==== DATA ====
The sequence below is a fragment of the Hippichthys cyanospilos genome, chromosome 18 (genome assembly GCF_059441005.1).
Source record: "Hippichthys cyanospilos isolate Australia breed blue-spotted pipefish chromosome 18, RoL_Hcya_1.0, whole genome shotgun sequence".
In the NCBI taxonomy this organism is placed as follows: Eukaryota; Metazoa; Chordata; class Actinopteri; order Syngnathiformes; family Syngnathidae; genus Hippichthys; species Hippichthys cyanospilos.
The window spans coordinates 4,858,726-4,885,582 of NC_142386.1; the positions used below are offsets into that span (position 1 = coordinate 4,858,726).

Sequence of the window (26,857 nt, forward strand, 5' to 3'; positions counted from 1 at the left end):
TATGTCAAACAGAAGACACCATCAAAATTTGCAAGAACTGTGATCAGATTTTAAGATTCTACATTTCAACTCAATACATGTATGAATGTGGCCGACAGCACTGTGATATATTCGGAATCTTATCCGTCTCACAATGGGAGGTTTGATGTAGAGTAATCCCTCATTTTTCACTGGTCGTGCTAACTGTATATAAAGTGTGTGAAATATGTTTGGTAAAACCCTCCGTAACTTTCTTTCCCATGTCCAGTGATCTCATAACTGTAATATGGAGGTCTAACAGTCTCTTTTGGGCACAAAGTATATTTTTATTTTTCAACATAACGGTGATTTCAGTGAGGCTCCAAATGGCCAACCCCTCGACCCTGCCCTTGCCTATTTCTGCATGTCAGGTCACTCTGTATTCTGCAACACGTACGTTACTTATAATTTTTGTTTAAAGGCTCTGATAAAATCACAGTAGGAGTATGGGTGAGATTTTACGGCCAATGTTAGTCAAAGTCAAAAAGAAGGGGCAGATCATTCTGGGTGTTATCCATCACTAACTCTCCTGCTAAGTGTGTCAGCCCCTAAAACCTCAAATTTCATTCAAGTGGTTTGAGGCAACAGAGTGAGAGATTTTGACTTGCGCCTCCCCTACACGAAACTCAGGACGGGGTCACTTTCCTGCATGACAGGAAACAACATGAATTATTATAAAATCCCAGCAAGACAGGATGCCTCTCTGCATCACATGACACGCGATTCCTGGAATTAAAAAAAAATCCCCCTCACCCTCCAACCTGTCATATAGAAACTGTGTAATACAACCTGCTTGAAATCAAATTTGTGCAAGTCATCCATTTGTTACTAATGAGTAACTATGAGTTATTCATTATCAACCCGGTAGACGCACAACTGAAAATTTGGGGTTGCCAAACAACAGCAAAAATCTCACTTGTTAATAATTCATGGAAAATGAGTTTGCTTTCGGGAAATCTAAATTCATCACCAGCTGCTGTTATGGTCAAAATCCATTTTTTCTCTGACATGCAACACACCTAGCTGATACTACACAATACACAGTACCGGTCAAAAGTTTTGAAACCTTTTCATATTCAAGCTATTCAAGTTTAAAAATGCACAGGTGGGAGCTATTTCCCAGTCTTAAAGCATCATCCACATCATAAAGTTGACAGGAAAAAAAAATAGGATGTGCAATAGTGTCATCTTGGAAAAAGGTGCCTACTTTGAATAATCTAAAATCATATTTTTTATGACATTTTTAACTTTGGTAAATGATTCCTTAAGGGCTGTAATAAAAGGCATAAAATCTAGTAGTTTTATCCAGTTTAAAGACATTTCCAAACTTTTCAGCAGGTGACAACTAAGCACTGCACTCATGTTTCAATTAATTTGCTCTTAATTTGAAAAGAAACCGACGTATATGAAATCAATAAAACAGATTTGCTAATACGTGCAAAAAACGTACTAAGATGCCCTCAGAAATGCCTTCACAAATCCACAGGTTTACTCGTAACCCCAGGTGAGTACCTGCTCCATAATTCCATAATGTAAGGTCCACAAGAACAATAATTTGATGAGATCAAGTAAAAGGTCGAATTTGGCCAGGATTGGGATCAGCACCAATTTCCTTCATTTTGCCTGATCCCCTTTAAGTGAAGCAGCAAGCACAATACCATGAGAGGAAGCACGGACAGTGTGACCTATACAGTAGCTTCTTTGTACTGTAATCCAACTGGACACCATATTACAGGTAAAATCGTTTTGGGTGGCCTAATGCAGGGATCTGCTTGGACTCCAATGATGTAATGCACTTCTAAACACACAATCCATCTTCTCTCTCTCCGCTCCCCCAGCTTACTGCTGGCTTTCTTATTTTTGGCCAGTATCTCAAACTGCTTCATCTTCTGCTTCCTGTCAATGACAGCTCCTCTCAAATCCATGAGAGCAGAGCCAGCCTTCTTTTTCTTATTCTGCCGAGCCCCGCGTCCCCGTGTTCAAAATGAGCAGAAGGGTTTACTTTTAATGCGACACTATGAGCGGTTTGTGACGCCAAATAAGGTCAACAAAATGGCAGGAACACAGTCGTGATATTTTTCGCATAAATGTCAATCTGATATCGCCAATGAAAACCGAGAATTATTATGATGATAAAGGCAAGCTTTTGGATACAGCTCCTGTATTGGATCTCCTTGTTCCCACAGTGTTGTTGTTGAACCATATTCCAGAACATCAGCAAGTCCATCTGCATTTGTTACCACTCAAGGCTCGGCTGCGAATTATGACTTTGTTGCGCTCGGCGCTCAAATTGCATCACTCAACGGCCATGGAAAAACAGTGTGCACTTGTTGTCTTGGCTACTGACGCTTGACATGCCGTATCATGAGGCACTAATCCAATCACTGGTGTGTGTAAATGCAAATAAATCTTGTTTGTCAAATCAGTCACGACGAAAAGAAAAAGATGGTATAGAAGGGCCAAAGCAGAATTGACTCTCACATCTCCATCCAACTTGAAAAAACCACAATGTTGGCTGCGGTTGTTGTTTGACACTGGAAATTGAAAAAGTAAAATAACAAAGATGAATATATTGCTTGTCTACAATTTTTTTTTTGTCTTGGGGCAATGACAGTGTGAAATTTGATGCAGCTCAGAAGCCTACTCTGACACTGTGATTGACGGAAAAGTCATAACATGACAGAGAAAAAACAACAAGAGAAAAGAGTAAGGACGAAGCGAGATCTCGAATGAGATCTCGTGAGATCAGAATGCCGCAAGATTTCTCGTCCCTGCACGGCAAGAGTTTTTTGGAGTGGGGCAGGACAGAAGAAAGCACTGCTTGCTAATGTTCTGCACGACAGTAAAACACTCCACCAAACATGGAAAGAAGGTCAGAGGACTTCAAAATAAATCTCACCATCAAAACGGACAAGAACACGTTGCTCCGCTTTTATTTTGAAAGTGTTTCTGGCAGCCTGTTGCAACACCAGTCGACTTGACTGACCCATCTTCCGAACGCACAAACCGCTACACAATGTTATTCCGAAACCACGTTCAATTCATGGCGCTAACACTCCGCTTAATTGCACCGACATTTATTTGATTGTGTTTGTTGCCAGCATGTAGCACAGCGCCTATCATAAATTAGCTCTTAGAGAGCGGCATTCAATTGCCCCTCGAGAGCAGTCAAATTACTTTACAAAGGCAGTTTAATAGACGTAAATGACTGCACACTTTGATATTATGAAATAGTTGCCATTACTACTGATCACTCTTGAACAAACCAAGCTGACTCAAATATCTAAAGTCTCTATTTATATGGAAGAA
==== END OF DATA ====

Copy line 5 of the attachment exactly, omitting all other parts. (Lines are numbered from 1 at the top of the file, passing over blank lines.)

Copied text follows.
Sequence of the window (26,857 nt, forward strand, 5' to 3'; positions counted from 1 at the left end):